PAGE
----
Agricultural production generates emissions across the agricultural land area within each of the land-river segments that we use to construct the bins. The delivery factors discussed in the previous paragraph for differentiating the bins apply to the amount of pollution that moves from the edge of the associated land-river segments to the bay. The edge of a land-river segment is essentially the outlet of the segment along the tributary system. Just as nutrients are attenuated as they move from the edge of a land-river segment through tributaries to the bay, they are also attenuated as they move through multiple pathways within a segment to the edge of the segment. The proportion of the total agricultural emission within a segment that reaches the edge of the segment is given by an edge-of-segment (EOS) ratio in the CBWM. In the model we develop here, agricultural emissions from the bins are modeled as the product of agricultural (EOS) emissions per acre within the bin multiplied by the acres in the bin.
^{8}
Lags for the bins are modeled by assigning lag lengths to the portions of the agricultural land area within a bin. As previously noted, little is known about lag lengths across Chesapeake Bay so we use the allocation scenarios to explore the implications of lag lengths and their spatial distribution.

The NPS emissions from a bin in our model are determined using the total bin acres and the emissions per acre with the amount ultimately delivered to the bay determined by applying the bin delivery factor. The distribution of delivery over time is controlled by a distribution of acres to lag lengths. Specifically, the amount of NPS emission per acre at time *t* from bin *b* with lag length *l* is denoted *r*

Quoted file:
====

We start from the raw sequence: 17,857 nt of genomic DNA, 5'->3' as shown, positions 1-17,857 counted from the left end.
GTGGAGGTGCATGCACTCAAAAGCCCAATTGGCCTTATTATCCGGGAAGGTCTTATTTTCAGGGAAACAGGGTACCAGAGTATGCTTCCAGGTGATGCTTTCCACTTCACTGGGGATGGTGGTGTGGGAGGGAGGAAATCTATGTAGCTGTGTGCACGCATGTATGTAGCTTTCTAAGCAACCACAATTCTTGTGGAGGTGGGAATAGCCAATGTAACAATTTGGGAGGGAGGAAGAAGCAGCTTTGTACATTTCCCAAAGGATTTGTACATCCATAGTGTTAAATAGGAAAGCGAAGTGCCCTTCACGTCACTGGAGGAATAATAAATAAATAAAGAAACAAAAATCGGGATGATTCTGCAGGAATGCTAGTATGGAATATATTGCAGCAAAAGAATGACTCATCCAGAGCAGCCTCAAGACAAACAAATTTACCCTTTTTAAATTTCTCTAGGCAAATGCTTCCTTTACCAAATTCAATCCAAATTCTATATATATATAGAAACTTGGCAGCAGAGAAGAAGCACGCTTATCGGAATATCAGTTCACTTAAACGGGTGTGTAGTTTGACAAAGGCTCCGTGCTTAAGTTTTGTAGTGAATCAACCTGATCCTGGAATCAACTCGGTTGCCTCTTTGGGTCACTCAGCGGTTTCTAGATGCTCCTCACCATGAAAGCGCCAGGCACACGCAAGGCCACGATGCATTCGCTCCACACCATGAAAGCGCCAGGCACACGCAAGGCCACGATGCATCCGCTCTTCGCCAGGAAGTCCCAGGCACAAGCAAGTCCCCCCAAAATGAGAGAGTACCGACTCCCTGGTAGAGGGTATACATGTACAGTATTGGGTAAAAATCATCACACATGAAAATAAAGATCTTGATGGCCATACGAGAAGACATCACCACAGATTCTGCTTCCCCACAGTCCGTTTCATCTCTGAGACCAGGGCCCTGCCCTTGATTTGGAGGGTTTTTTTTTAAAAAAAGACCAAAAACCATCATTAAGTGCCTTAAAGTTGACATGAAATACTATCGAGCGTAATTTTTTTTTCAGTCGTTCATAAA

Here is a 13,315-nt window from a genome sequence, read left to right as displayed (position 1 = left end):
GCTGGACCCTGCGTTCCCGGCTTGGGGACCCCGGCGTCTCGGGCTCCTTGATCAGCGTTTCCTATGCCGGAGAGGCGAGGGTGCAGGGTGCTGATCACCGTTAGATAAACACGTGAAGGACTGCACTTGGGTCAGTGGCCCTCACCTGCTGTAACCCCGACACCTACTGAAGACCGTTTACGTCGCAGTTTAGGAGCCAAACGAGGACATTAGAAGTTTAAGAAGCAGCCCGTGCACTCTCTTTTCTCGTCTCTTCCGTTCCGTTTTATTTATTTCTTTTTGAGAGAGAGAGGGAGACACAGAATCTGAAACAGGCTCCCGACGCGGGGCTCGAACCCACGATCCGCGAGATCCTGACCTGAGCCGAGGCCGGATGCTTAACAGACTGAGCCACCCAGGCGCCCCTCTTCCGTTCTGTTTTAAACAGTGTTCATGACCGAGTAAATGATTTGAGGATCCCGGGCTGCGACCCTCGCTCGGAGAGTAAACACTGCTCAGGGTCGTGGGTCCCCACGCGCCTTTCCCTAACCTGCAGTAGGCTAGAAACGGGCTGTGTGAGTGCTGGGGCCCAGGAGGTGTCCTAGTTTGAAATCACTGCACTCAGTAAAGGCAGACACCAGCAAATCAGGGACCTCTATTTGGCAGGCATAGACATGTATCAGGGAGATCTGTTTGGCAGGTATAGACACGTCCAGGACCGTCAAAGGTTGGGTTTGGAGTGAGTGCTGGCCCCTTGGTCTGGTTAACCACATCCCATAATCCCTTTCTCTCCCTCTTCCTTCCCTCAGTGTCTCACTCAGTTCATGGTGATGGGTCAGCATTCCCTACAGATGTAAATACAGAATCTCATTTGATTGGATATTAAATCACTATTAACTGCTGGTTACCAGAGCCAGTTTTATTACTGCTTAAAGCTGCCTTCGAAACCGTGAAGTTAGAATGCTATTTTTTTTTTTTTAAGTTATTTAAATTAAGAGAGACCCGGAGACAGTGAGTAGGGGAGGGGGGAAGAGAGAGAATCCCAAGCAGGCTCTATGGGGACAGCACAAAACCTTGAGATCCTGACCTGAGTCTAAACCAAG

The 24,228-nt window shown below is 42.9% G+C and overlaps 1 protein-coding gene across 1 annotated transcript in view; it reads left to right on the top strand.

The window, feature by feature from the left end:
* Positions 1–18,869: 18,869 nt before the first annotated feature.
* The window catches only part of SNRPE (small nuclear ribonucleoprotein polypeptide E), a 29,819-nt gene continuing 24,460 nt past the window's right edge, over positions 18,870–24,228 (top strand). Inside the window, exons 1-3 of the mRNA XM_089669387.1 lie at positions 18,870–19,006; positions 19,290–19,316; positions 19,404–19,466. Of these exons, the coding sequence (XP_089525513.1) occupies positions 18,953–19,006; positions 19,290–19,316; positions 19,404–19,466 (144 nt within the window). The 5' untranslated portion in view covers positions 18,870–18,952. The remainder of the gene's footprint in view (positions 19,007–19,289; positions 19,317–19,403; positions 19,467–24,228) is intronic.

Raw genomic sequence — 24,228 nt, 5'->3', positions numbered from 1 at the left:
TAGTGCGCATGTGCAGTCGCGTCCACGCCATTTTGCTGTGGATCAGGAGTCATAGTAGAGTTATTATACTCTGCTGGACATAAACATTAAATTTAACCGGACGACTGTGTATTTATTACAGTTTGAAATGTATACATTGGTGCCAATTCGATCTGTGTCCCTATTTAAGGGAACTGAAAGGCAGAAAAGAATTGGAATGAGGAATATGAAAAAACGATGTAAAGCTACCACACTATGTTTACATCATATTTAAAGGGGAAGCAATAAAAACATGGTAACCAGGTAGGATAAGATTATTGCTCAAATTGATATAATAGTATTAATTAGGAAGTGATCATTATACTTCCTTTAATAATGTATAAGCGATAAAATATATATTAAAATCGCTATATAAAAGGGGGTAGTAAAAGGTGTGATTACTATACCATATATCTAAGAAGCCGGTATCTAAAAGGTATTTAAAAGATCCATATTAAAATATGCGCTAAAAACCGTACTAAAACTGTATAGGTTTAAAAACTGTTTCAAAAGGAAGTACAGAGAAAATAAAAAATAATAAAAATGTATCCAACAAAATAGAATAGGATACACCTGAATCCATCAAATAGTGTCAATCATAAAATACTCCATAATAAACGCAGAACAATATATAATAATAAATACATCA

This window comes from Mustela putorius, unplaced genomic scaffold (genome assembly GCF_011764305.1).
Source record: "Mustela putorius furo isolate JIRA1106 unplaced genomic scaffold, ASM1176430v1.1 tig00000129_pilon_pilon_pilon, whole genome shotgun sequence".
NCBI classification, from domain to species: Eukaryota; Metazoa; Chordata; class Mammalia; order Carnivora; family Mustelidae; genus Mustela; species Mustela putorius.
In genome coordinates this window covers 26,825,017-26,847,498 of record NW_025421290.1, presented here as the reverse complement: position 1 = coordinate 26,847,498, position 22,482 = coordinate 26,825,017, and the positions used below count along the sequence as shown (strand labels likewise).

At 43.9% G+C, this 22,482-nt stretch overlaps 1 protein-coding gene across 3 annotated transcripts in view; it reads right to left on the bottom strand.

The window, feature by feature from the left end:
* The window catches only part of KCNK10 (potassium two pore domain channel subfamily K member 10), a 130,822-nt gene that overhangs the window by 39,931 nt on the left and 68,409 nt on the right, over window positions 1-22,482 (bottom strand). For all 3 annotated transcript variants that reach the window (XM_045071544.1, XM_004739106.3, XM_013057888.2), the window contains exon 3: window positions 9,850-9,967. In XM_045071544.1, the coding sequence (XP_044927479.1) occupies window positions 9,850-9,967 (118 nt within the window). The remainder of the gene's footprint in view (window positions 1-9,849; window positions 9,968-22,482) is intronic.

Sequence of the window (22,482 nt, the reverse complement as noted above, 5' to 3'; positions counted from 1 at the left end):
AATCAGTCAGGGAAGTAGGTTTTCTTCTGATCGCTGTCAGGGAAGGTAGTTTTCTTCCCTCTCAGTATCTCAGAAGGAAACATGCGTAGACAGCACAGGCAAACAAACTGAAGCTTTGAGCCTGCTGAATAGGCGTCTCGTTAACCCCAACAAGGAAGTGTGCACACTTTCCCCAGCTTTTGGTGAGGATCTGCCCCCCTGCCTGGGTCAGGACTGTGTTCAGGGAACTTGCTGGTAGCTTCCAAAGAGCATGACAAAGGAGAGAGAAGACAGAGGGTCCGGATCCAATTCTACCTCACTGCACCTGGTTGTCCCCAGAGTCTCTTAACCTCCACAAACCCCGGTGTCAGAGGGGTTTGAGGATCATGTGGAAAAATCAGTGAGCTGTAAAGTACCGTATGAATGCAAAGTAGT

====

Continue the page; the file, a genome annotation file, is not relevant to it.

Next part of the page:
_{
tbl
}. The fraction of that amount that is subsequently delivered to the bay is given by the delivery factor, η_{b}, which is applicable to all acres in the bin. We distribute the total acres in a bin, denoted *A*
_{
b
} for bin *b*, to various lag lengths. The proportion of acres in bin *b* distributed to lag length *l* is denoted by *p*
_{
bl
}
$ 0 \lt p_{bl} \lt 1\comma \; \sum\nolimits_b {p_{bl}} = 1\rpar$
. Thus, the deliverable EOS emissions at time *t* from bin *b* with lag length *l* are given by η_{
b
} · *r*
_{
tbl
} · *A*
_{
b
} · *p*
_{
bl
}.
^{9}
We calculate land areas for the ten bins using 2011 baseline land-use data from the CBWM and use 2011 as the beginning of our planning period since it is the first year in which the Chesapeake Bay TMDL was in force.

PS emissions are modeled as coming from a single source, and pounds of PS emissions delivered at time *t* are denoted as *e*
_{
t
}. Since lags are not applied to PS emissions, any reduction in those emissions from controls implemented at time *t* are realized immediately. The PS data report delivered reductions so no delivery factor is needed for the aggregate PS.

Again, *t* = 0 is the date (2011) from which we implement a new management strategy, and at that time the tributary system contains a sequence of legacy loads from prior emissions and loads of pollution from unmanaged natural sources that together make up the base load *B*
_{
t
}. Pollution reaching the bay at any time *t* ≥ 0 is comprised of the base load (which will have a time structure reflecting the history of emissions prior to time *t* = 0) plus loads generated after implementation of the new management strategy:

The second and third terms on the righthand side of equation 7 are the agricultural NPS and the PS components of the total load determined by management actions from time 0 to time *t*. For simplicity, we ignore the base load and focus solely on the NPS and PS components that can be controlled from *t* = 0 onward under the new strategy.
^{10}

We impose a limit, *L*
_{
t
}
^{
max